Hi, so I've just finished reading phycovertical and touching the void which were both very good reads and was wondering what other books people would recommend, preferably towards the rock climbing side of the spectrum but I'm open to anything really. I was considering reading 'Revelations - Jerry Moffatt' but thought I'd post on here for some ideas.
Personally I would recommend touching the void to anyone who hasnt read it mainly due to the light hearted feel and humour throughout. I especially enjoyed the diary like notes from his companion up the mountain which gives it a very real and honest feel. great for those that don't read much as it's only a small book and will have you wanting to find out what happens next.
In reply to Gile5: revelations is a great book. Others others liked...obvious ones really The White spider, The Hard Years, The Villain, erm...Joe S other book on the eiger storys...erm....The book about Robin Smith, there's a few. ;)
Another vote for The Villain. Whillans is my hero - I am like him in some ways - I'm short, from the north of England, drink too much and have a bit of an attitude. The big difference is that Don could climb.
In reply to Gile5: Half way through The Villain and really enjoying it - will probably read more Jim Perrin, as he is evidently a really good writer. He creates more than a biography in this account, bringing his obvious passion for climbing to the book.
In reply to Will Cat:
Yeah, I'd third The Villain. It's particularly great in that Perrin doesn't just trot out the standard myths and cliches, he looks for the facts behind them and then asks why we all like to believe the myth. I'd be really interested to read a book about the tweed era written with a similar attitude, if such a thing exists...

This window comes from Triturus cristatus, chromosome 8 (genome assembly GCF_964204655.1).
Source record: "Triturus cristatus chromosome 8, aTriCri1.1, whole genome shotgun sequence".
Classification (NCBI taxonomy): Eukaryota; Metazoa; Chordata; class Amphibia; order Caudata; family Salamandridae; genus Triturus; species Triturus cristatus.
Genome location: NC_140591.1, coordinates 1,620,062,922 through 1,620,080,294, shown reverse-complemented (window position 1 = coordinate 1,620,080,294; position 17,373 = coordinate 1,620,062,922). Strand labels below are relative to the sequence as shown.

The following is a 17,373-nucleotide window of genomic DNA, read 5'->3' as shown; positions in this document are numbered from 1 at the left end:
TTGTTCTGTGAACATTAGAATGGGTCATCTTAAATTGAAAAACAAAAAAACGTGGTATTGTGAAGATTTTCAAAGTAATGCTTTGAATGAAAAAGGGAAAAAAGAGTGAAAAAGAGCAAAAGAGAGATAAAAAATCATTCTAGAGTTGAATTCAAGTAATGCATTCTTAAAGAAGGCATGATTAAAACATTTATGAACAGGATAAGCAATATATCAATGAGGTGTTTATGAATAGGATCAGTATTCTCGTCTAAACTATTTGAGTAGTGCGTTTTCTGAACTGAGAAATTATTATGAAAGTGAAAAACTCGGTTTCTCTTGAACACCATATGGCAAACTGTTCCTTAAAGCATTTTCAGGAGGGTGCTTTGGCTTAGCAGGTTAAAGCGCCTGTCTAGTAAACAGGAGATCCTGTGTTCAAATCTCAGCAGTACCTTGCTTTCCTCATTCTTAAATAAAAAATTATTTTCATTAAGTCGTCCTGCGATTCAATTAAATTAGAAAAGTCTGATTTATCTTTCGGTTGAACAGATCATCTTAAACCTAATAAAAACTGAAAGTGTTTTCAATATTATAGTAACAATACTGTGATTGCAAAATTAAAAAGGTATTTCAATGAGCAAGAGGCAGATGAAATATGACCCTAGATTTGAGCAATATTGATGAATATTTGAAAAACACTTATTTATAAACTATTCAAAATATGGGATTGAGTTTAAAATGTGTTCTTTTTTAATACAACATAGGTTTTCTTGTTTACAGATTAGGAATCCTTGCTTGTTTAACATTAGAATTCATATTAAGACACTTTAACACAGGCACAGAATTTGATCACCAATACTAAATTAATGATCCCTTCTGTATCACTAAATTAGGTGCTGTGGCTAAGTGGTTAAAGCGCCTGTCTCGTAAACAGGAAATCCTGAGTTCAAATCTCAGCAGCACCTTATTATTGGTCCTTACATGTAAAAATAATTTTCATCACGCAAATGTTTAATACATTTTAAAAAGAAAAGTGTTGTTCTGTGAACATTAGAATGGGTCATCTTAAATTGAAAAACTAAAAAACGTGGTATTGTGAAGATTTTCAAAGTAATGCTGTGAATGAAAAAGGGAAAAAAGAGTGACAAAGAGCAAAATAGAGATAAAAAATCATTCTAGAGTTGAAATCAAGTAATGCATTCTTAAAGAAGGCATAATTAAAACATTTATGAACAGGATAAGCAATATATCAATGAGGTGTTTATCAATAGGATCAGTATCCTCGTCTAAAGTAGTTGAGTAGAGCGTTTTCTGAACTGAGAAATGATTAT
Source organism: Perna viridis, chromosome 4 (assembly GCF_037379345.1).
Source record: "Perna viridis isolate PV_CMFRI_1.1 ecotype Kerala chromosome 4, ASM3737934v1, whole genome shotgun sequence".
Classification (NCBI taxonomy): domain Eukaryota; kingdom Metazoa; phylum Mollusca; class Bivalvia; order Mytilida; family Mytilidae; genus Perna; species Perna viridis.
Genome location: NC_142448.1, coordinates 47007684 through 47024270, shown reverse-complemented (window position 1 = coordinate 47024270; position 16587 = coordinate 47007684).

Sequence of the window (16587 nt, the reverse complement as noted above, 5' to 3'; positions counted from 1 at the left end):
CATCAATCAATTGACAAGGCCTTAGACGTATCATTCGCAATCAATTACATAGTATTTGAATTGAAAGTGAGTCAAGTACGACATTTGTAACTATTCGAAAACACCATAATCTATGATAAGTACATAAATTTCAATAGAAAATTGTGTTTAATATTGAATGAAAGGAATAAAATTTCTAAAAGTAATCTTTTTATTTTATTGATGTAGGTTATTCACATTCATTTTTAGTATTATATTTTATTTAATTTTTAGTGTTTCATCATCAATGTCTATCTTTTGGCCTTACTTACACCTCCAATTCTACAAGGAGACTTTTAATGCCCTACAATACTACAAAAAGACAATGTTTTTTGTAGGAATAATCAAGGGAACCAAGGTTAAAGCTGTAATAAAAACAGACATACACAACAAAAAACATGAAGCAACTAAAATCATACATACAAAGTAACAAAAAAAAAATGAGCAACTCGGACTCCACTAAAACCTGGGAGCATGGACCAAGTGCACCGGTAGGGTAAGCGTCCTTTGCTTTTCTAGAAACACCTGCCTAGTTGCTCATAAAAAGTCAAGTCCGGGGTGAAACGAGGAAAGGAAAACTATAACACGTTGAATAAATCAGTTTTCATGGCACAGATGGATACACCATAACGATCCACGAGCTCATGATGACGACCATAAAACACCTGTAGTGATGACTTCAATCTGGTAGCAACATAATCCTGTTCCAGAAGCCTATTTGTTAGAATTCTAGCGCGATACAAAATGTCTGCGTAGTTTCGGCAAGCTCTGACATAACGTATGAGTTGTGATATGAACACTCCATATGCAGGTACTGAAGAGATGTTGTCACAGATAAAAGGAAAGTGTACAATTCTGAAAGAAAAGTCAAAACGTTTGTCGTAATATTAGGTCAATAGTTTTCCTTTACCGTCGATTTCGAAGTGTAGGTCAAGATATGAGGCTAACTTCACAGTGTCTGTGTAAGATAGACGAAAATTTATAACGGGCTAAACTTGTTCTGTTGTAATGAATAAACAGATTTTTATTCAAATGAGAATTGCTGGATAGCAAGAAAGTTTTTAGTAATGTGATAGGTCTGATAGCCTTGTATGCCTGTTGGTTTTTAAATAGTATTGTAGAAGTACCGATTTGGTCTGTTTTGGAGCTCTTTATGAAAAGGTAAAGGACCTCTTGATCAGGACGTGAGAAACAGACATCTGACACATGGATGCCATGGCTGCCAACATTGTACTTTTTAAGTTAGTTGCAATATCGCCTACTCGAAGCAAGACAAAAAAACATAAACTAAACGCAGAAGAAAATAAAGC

In reply to Gile5: I enjoyed No Way Down recently about the tragic events on K2 in 2008, it is superbly well written. If you enjoyed Touching the Void I think you'd enjoy that. Also I'd second the recommendation of Full of myself, that too is very well and idiosyncratically written. I think it reveals the character of the author a lot more than some other rock climbing biographies which are often a list of achievements.
In reply to Gile5:
Jim Perrin is the ultimate source on the British rock climbing experience, although he is equally vivid when describing Welsh rambles.
Ron Fawcett's book is a brilliant account on what it is like to be ten times better than anyone else and it's a story that never strays from the path; no tedious chapters about snow-plodding in the greater ranges.
The essays that make up Classic and Hard rock are as good as any climbing book/bio that I've come across.
Second for Andy Caves books, also Mick fowlers book is excellent. Currently reading echoes by Nick Bullock which is quite good too. All these books do obviously tend to repeat their themes though!
At the other end of the spectrum, try a Rushdie novel, can be quite hard going but amazingly rich writing. Shalimar The Clown or The Enchantress of Florence a good place to start rather than the more obvious choices.
In reply to Gile5: I'm currently reading "Kamet Conquered" by F.S.Smythe.
It's a 1930's book accounting the first successful expedition to Kamet, beautifully written and very historical, also fascinating to hear his ideas about the future of mountaineering.
"It is safe to predict that in another hundreds years, or even less, Himalayan mountaineers will regard with amazement the gasping struggles of their predecessors. They will be acclimatised to altitude physically and mentally, and by then physiologists should have discovered some artificial means of adapting the body to the lack of oxygen at great altitudes."
Also agree with Learning to Breathe by Andy Cave. Something a bit different is the autobiography of W.H. Murray, The Evidence of Things Not Seen. Quite a lot of non-climbing content, but for some reason my favourite books seem to be like that. For an entertaining general mountain life book you could try Mountain Days & Bothy Nights by Dave Brown and Ian R. Mitchell.
In reply to Gile5:
Mountains of my Life, by Walter Bonatti. Amazing firsts, and survivals, and the controversy of K2 in '54. (And he was finally vindicated in 2004 ! see Price of Conquest, Lino Lacedelli)
In reply to Gile5: No picnic on Mt Kenya by Felicci Benuzzi. True story of an Italian prisoner of war who broke out of prison to attempt a mountain and then breaks back into prison to answer role call as if nothing ever happened!
I'm reading the Boardman Tasker omnibus at the moment and really enjoying it!
One Man's Mountains by Tom Patey is an excellent too, it's an anthology of his essays and contains a nice mix of story and satire (The art of down climbing gracefully is absolutely classic!)